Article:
When I read your letter, with its wild expressions of self-abasement and despair and regret that you were in the world, where, you seemed to believe, you had no right to be, I could not help picturing to myself the dull face and disagreeable personality of your half-sister, the child whom you no doubt believe has a greater right than yourself on earth.  Now whatever society has decided is legal and right for human beings, you must not forget that God also has made rules, and that those rules must first be obeyed, before the rules of man can be regarded as perfect.

God’s first law, regarding the propagation of the human species, is that the mother must be dominated by a supreme and ruling emotion to give to the world the highest type of a child.

Your mother loved your father with all her heart and soul.  She was a young girl, ignorant of the world.  She thought of her lover as her rightful mate, and lived but for the hour when he should rescue her from the unhappy fate arranged by unwise and sordid-minded parents.

Your father loved her, and they were in God’s sight more truly husband and wife than the soulless and loveless ceremony of the law made her and her legal husband afterward.

It is a great misfortune that your parents lacked the self-control which is necessary to every well-balanced human being who seeks for the fullest development.  It is a sad thing that over your life this shadow of unlegalized birth must rest.

But were I given the choice to-day to be what you are, or what your sister is, and what thousands of children born of loveless marriages are, I would not for one second hesitate in my choice.

The world needs marriage laws to keep any order in society.

The wisely reared and well-balanced woman will keep herself in womanly reserve for her legal husband.

Your mother, by a moment’s weakness and loss of self-control, left a blight upon her life for ever, and a shadow upon yours.

But do not for one instant think of yourself as anything but a child of God, endowed with all the wealth of the spiritual kingdom, whatever the law may withhold from you here.

You are legitimized by love, your sister is legitimate by law.  She is illegitimate in the sight of heaven, you in sight of earth.

Be glad of your beautiful nature and beautiful qualities, and do not spoil them by despondency or pessimism.

Think of yourself as if you were a child of Adam and Eve, born before the serpent appeared, when there was no law but the law of love to govern two souls, drawn together by irresistible attraction.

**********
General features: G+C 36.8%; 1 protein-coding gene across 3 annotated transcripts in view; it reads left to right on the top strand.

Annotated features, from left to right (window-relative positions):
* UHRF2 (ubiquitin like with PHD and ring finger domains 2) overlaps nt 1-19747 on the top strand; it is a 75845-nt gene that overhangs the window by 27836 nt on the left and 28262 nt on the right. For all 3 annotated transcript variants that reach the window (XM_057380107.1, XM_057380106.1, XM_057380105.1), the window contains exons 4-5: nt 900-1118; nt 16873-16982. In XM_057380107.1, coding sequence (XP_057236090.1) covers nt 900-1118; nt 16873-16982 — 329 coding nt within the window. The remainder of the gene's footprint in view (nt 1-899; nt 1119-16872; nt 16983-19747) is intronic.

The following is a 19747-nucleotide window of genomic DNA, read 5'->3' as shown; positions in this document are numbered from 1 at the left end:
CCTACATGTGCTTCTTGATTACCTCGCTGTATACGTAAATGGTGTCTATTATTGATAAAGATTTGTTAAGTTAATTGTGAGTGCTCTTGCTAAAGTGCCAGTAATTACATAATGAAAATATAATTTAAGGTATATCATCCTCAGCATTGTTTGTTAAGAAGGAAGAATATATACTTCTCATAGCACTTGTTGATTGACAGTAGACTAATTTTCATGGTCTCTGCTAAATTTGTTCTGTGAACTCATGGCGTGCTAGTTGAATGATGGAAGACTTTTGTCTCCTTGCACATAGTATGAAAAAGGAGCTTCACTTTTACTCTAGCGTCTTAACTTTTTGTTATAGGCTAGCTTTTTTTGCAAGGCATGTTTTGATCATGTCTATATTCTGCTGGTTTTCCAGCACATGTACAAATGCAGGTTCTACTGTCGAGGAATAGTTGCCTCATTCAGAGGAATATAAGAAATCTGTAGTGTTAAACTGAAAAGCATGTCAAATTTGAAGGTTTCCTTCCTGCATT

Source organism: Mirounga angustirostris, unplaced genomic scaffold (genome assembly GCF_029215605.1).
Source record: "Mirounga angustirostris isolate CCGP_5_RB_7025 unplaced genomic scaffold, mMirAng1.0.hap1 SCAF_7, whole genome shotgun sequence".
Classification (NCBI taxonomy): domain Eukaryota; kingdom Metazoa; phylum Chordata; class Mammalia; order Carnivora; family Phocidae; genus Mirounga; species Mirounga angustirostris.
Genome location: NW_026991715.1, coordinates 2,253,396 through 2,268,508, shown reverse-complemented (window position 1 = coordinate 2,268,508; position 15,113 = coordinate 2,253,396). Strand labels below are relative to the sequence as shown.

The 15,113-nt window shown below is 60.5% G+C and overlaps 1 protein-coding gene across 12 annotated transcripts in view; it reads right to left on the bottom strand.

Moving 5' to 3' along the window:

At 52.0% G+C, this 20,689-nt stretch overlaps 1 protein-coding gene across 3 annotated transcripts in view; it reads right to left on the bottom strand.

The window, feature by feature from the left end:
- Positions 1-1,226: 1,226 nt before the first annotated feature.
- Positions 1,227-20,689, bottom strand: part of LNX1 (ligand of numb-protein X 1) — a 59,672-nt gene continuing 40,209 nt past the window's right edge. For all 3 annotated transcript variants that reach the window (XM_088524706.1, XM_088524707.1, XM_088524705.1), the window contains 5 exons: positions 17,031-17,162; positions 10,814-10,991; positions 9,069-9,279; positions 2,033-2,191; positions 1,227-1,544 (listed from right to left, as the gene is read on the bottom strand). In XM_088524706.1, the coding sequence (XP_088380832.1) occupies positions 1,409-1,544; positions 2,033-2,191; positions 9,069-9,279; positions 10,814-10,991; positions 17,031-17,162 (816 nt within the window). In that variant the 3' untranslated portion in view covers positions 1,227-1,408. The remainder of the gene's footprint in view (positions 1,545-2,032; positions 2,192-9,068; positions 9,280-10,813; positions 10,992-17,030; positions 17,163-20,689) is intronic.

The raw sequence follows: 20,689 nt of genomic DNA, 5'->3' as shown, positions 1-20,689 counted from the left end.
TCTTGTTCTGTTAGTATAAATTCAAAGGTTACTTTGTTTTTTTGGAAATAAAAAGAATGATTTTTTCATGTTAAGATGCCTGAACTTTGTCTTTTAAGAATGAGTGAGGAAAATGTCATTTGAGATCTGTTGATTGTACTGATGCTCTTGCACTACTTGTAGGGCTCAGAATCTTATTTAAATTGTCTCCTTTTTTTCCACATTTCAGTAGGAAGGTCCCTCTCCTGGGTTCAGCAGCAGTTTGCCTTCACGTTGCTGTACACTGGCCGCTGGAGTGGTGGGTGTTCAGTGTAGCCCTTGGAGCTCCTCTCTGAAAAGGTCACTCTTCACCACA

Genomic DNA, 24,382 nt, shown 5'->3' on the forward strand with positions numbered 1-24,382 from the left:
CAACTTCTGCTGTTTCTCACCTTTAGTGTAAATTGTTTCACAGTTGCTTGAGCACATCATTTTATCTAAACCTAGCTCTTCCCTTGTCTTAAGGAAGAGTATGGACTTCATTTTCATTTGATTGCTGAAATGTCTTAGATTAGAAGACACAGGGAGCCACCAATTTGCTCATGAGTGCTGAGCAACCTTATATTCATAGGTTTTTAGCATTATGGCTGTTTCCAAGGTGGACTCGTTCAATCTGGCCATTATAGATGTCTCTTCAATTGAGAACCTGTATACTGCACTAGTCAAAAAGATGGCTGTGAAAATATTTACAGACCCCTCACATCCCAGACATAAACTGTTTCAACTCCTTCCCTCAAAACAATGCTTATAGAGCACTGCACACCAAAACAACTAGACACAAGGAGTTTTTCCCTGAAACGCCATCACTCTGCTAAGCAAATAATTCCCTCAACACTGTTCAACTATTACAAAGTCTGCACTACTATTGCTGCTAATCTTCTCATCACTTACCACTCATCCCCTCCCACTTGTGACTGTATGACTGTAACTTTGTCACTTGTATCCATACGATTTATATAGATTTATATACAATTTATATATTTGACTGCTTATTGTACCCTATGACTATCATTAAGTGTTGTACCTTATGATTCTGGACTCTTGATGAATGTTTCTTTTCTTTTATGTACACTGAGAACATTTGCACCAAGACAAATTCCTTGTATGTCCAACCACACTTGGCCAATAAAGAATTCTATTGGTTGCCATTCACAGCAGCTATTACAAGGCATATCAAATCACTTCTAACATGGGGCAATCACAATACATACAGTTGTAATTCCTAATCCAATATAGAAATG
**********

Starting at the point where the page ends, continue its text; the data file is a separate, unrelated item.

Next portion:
The best and highest qualities of two human beings meet and mingle in your nature.  Do you suppose the great Creator of all things regards you as base born, when he has so endowed you with all that makes woman lovable and charming.

Live up to your divine inheritance, my dear girl.  Make the world better for your presence in it, and bear your sorrow with that resignation and philosophy which all human beings must cultivate if they do not wish to become weak repiners when they face the sorrows of life.

Look the world squarely in the eyes, and feel no shame.

Your mother’s marriage to the man she detested, and the birth of children conceived in loathing, were acts which in my mind called for more shame on her part than your own birth.  Both were misfortunes for her, since only by living an orderly, controlled, and lawful life can any human being find happiness or self-respect in the world.

But when we come to the close analysis of motives and impulses, many an act the world condemns is far less reprehensible than other acts which meet its loud acclaim.

You have received from the vast spiritual realms about us your rarely beautiful qualities.  Go forth and give them to humanity.

Be strong, be good, be brave, be happy.

No one and nothing can harm you but your own mind.

The world, as we encounter it, is but an echo of our own strong convictions.  Respect yourself absolutely, believe in yourself absolutely, and the world will respect you and believe in you.

Say to yourself every hour, “I am God’s divine creature,” and no one will dare look you in the eyes and say you are anything less than that.

The arms of infinite love enfold you-have no fear.